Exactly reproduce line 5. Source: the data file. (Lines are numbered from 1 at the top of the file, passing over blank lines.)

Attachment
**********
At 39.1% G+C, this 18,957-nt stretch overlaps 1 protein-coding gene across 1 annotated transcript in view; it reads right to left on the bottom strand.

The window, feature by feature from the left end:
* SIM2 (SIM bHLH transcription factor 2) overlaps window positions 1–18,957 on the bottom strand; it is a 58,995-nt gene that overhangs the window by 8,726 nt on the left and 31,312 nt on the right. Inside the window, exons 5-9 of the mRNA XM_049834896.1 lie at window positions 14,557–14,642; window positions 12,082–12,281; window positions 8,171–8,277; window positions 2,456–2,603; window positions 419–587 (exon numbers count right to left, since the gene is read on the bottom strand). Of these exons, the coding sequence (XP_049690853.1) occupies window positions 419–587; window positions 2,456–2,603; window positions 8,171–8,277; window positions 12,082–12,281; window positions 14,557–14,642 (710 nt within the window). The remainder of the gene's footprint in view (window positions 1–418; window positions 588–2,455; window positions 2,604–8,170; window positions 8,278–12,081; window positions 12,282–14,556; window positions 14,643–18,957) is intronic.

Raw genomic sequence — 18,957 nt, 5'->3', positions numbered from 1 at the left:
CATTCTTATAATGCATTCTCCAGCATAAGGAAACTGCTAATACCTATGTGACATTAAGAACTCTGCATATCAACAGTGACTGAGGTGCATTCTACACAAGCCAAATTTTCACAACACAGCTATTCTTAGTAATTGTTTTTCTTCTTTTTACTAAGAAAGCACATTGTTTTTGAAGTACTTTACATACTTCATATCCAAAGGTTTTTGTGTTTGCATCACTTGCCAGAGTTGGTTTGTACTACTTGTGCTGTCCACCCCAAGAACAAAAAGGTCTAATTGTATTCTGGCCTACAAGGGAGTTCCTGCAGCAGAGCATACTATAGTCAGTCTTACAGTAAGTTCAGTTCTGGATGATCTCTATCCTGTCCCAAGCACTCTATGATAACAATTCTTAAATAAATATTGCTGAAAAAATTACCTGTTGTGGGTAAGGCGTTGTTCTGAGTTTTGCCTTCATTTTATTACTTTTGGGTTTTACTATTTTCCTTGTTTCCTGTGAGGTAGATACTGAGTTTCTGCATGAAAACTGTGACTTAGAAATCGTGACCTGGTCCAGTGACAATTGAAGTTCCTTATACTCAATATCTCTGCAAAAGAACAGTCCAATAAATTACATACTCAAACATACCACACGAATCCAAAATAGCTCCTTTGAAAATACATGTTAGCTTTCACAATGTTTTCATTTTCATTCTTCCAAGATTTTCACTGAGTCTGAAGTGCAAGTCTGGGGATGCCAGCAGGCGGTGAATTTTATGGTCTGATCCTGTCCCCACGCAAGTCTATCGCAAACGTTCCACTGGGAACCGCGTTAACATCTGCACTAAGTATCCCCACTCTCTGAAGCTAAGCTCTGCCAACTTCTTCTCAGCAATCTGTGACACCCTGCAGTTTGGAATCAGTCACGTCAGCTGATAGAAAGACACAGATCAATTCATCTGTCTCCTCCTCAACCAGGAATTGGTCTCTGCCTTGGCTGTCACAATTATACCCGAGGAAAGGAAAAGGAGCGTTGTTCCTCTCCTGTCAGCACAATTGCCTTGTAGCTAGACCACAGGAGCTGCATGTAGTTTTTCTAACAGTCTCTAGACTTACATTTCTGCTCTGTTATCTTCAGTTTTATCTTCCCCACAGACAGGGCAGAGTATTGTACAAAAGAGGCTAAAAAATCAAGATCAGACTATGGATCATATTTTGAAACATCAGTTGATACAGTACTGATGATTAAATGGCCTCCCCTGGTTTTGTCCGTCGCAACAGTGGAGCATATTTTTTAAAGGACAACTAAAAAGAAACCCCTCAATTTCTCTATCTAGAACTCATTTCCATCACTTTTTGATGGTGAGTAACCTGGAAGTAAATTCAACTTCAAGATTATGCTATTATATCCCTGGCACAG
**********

CATTCTTATAATGCATTCTCCAGCATAAGGAAACTGCTAATACCTATGTGACATTAAGAACTCTGCATATCAACAGTGACTGAGGTGCATTCTACACAAGCCAAATTTTCACAACACAGCTATTCTTAGTAATTGTTTTTCTTCTTTTTACTAAGAAAGCACATTGTTTTTGAAGTACTTTACATACTTCATATCCAAAGGTTTTTGTGTTTGCATCACTTGCCAGAGTTGGTTTGTACTACTTGTGCTGTCCACCCCAAGAACAAAAAGGTCTAATTGTATTCTGGCCTACAAGGGAGTTCCTGCAGCAGAGCATACTATAGTCAGTCTTACAGTAAGTTCAGTTCTGGATGATCTCTATCCTGTCCCAAGCACTCTATGATAACAATTCTTAAATAAATATTGCTGAAAAAATTACCTGTTGTGGGTAAGGCGTTGTTCTGAGTTTTGCCTTCATTTTATTACTTTTGGGTTTTACTATTTTCCTTGTTTCCTGTGAGGTAGATACTGAGTTTCTGCATGAAAACTGTGACTTAGAAATCGTGACCTGGTCCAGTGACAATTGAAGTTCCTTATACTCAATATCTCTGCAAAAGAACAGTCCAATAAATTACATACTCAAACATACCACACGAATCCAAAATAGCTCCTTTGAAAATACATGTTAGCTTTCACAATGTTTTCATTTTCATTCTTCCAAGATTTTCACTGAGTCTGAAGTGCAAGTCTGGGGATGCCAGCAGGCGGTGAATTTTATGGTCTGATCCTGTCCCCACGCAAGTCTATCGCAAACGTTCCACTGGGAACCGCGTTAACATCTGCACTAAGTATCCCCACTCTCTGAAGCTAAGCTCTGCCAACTTCTTCTCAGCAATCTGTGACACCCTGCAGTTTGGAATCAGTCACGTCAGCTGATAGAAAGACACAGATCAATTCATCTGTCTCCTCCTCAACCAGGAATTGGTCTCTGCCTTGGCTGTCACAATTATACCCGAGGAAAGGAAAAGGAGCGTTGTTCCTCTCCTGTCAGCACAATTGCCTTGTAGCTAGACCACAGGAGCTGCATGTAGTTTTTCTAACAGTCTCTAGACTTACATTTCTGCTCTGTTATCTTCAGTTTTATCTTCCCCACAGACAGGGCAGAGTATTGTACAAAAGAGGCTAAAAAATCAAGATCAGACTATGGATCATATTTTGAAACATCAGTTGATACAGTACTGATGATTAAATGGCCTCCCCTGGTTTTGTCCGTCGCAACAGTGGAGCATATTTTTTAAAGGACAACTAAAAAGAAACCCCTCAATTTCTCTATCTAGAACTCATTTCCATCACTTTTTGATGGTGAGTAACCTGGAAGTAAATTCAACTTCAAGATTATGCTATTATATCCCTGGCACAG